You do need to work out ahead of time who to appoint as guardian of your underage children. Consider who you trust the most, who your children would want to be with, who will keep them together.
‘‘You would definitely want to ask or say, ‘I’m going to appoint you as guardian in case something happens to us (or me).’ Be sure they are willing to take the kids,’’ Edens says. ‘‘Most people know. Most people say, ‘I want to appoint my sister or my brother.’’’
Why you need it: No will, no way you can ensure your wishes are followed. The state decides in absence of a will. It costs more, takes longer to settle, creates confusion and could lead to family disputes.
Do you want a probate court determining who should care for your kids? Family typically steps forward, but it’s better to work out those decisions ahead of time.
How to get it: You can hire a lawyer to draw up your will, for anywhere from a couple of hundred dollars to several thousand dollars, depending on the complexity of your estate. If you have complicated finances or family issues, a lawyer might be the best choice.
Make-a-will software or document kits and books can be purchased in stores for $10-$50. Online services charge $20-$50 for forms that can be filled out over the Internet, downloaded or sent by mail.
Make sure you’re dealing with a legitimate company if you use online services, Edens cautions. Some phony company might just be fishing for your vital information.
Some reputable sites: www.uslegalforms.com; www .nolo.com; www.legalzoom.com
Some states recognize handwritten or self-typed wills, but if they aren’t signed properly they could be void. Edens recommends having such a will reviewed by a lawyer or a document-preparation firm.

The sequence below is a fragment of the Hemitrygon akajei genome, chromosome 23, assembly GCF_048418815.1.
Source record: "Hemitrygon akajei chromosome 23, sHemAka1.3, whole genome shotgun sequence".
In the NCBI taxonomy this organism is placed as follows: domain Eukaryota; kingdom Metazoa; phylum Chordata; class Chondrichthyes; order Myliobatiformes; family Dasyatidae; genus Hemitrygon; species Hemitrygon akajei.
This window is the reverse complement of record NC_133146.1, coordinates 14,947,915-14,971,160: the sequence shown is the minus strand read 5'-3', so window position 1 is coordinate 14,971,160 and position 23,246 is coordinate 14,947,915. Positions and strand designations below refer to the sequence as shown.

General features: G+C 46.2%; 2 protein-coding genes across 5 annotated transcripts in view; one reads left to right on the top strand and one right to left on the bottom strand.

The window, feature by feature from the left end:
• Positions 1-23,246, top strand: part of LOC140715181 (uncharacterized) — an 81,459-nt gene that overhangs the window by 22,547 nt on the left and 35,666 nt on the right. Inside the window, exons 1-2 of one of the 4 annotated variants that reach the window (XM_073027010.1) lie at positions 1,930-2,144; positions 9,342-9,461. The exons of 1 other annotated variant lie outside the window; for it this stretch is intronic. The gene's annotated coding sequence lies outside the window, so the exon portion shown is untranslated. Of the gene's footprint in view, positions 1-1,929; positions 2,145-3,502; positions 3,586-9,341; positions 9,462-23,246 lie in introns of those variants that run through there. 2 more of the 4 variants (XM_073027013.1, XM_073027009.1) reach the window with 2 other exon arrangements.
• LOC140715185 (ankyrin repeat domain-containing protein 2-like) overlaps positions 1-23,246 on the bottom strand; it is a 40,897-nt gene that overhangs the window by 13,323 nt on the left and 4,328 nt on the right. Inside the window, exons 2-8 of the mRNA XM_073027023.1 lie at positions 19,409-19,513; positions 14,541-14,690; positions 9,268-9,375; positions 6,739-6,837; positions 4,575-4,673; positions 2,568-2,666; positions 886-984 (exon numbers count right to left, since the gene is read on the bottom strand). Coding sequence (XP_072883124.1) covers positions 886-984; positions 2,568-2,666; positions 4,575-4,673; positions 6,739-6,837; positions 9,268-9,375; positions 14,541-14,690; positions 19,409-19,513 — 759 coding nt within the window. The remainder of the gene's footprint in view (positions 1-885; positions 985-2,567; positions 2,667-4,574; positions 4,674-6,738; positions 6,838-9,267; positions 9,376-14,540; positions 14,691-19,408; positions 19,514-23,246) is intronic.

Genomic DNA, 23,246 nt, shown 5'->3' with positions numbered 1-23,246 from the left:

Advance health-care directive
What it is: Also referred to as a living will, this document details your wishes regarding health-care decisions should you become incapacitated and have no chance of recovery.
What to include: Whether you wish to remain on life support; what type of medication you want to be given. Some health-care directives address only life support when there is no chance of recovery. Others discuss decisions to be made regardless of chance of recovery.
Think about how you define quality of life. Be specific with your directions. Talk with your loved ones and/or your doctor about your decisions.
Why you need it: Remember the Terri Schiavo case? A health-care directive allows you to make the decisions and appoint someone to carry them out.
Things can get complicated otherwise. Questions arise over who has the right to decide for you. Generally, the spouse is the first to make the decision, Edens says.
How to get it: Edens does not recommend creating your own health-care directive because of the requirements that must be met. Use forms that are easy to fill out and can be found online or in retail stores. Get it notarized or signed by two witnesses.
The California Medical Association at www.cmanet.org offers an Advance Health Care Directive kit in English or Spanish for $5, or contact the nonprofit group Compassion & Choices at www.compassion andchoices.org or call (800) 247-7421 for a free form.